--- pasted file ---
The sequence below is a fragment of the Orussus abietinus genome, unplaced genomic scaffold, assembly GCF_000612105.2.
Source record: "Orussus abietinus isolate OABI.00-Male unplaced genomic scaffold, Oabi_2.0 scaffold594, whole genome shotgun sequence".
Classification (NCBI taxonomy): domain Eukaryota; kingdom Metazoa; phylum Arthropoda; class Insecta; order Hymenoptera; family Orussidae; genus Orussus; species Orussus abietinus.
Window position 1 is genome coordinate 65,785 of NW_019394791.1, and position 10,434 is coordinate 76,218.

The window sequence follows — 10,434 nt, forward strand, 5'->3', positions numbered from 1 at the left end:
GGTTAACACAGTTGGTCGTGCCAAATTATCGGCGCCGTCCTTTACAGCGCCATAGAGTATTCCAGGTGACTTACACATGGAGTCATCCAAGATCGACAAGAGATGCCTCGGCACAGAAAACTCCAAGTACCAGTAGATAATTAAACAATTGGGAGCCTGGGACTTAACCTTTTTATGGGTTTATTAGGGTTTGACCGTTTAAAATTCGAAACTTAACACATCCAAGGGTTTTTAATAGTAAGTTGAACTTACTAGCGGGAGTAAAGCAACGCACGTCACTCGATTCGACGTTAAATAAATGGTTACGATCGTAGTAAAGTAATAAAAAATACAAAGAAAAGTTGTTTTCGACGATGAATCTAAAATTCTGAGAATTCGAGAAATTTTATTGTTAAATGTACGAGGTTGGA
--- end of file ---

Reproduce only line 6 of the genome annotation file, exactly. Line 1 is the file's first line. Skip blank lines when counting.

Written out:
GGTTAACACAGTTGGTCGTGCCAAATTATCGGCGCCGTCCTTTACAGCGCCATAGAGTATTCCAGGTGACTTACACATGGAGTCATCCAAGATCGACAAGAGATGCCTCGGCACAGAAAACTCCAAGTACCAGTAGATAATTAAACAATTGGGAGCCTGGGACTTAACCTTTTTATGGGTTTATTAGGGTTTGACCGTTTAAAATTCGAAACTTAACACATCCAAGGGTTTTTAATAGTAAGTTGAACTTACTAGCGGGAGTAAAGCAACGCACGTCACTCGATTCGACGTTAAATAAATGGTTACGATCGTAGTAAAGTAATAAAAAATACAAAGAAAAGTTGTTTTCGACGATGAATCTAAAATTCTGAGAATTCGAGAAATTTTATTGTTAAATGTACGAGGTTGGA